·         Deforestation: Leaders of more than 100 countries, including Brazil, China, Russia and the United States, vowed to end deforestation by 2030. The agreement covers about 85 percent of the world’s forests, which are crucial to absorbing carbon dioxide and slowing the pace of global warming. Some advocacy groups criticized the agreement as lacking teeth, noting that similar efforts have failed in the past.

·         Methane: More than 100 countries agreed to cut emissions of methane, a potent planet-warming gas, 30 percent by the end of this decade. The pledge was part of a push by the Biden administration, which also announced that the Environmental Protection Agency would limit the methane coming from about one million oil and gas rigs across the United States.

·         India: India joined the growing chorus of nations pledging to reach “net zero” emissions, setting a 2070 deadline to stop adding greenhouse gases to the atmosphere. One of the world’s largest consumers of coal, India also said that it would significantly expand the portion of its total energy mix that comes from renewable sources, and that half of its energy would come from sources other than fossil fuels by 2030.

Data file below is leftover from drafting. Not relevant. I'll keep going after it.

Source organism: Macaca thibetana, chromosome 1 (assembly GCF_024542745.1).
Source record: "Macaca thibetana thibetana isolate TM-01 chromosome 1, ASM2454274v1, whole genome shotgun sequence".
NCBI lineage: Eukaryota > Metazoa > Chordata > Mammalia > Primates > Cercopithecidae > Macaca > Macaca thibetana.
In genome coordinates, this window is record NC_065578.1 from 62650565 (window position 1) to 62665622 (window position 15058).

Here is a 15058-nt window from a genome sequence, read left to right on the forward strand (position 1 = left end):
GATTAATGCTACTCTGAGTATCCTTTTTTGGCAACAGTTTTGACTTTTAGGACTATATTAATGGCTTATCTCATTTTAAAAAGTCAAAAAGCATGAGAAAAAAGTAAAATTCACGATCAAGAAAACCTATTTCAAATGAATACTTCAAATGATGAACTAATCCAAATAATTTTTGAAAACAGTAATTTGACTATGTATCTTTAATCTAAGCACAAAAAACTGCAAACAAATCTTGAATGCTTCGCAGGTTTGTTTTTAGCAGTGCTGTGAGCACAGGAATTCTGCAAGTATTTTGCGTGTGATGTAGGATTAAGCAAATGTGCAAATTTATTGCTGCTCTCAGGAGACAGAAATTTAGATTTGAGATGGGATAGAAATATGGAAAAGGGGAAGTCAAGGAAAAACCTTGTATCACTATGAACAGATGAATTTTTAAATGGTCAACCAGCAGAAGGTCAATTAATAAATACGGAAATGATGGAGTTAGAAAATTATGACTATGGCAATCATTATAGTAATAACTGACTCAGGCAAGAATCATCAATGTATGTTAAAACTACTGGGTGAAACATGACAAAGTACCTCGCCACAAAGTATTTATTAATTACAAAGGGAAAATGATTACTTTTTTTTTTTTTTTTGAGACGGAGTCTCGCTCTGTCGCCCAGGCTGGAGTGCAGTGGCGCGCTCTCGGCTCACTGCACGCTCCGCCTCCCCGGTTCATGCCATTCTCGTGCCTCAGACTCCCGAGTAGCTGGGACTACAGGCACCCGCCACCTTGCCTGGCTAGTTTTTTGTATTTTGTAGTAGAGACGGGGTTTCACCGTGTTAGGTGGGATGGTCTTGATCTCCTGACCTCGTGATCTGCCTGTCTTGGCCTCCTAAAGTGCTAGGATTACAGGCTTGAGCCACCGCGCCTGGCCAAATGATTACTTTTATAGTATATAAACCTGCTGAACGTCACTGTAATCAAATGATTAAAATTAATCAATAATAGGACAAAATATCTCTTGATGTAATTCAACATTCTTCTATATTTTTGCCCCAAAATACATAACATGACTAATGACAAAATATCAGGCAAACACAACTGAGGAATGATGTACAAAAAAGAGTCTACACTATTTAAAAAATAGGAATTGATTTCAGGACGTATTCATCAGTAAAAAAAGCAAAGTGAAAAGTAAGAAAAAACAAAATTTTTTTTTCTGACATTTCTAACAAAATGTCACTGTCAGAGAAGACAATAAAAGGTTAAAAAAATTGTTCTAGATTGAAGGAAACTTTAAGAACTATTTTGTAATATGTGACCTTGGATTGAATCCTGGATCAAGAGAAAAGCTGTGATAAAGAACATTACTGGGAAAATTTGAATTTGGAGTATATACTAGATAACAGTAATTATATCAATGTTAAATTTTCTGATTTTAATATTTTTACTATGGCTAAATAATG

The different faces of climate action

There was a clear gender and generation gap at the Glasgow talks. Those with the power to make decisions about how much the world warms in the coming decades are mostly old and male. Those who are angriest about the pace of climate action are mostly young and female.

Malik Amin Aslam, an adviser to the prime minister of Pakistan, scoffed at some of the distant net zero goals being announced during the conference, including India’s: “With an average age of 60, I don’t think anyone in the negotiating room would live to experience that net zero in 2070,” he said.

On the first day of the conference, Greta Thunberg joined scores of protesters on the streets outside the United Nations climate conference in Glasgow. Throughout the two-week conference she and other young climate activists — including Vanessa Nakate, Dominika Lasota and Mitzi Tan — made numerous appearances at protests.

Ms. Thunberg told the BBC in an interview ahead of the summit that she had not been officially invited to speak. She added that she thought the organizers had not invited a lot of young speakers because they “might be scared that if they invite too many ‘radical’ young people then that might make them look bad,” she said, using air quotations.

Just holding the talks during the pandemic posed a challenge